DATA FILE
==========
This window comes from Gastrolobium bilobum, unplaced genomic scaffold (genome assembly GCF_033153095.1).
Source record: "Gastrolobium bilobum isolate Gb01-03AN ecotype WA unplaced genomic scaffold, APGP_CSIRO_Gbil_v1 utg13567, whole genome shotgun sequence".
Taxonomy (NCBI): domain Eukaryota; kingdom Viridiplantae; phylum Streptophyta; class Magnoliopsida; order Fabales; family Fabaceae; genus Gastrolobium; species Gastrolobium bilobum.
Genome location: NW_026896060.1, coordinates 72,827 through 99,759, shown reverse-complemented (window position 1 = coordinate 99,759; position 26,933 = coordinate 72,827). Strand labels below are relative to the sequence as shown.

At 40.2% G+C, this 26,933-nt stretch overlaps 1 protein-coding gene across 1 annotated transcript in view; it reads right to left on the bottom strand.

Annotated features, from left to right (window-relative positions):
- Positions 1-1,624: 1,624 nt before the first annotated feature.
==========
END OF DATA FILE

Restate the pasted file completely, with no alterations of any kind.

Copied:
This window comes from Gastrolobium bilobum, unplaced genomic scaffold (genome assembly GCF_033153095.1).
Source record: "Gastrolobium bilobum isolate Gb01-03AN ecotype WA unplaced genomic scaffold, APGP_CSIRO_Gbil_v1 utg13567, whole genome shotgun sequence".
Taxonomy (NCBI): domain Eukaryota; kingdom Viridiplantae; phylum Streptophyta; class Magnoliopsida; order Fabales; family Fabaceae; genus Gastrolobium; species Gastrolobium bilobum.
Genome location: NW_026896060.1, coordinates 72,827 through 99,759, shown reverse-complemented (window position 1 = coordinate 99,759; position 26,933 = coordinate 72,827). Strand labels below are relative to the sequence as shown.

At 40.2% G+C, this 26,933-nt stretch overlaps 1 protein-coding gene across 1 annotated transcript in view; it reads right to left on the bottom strand.

Annotated features, from left to right (window-relative positions):
- Positions 1-1,624: 1,624 nt before the first annotated feature.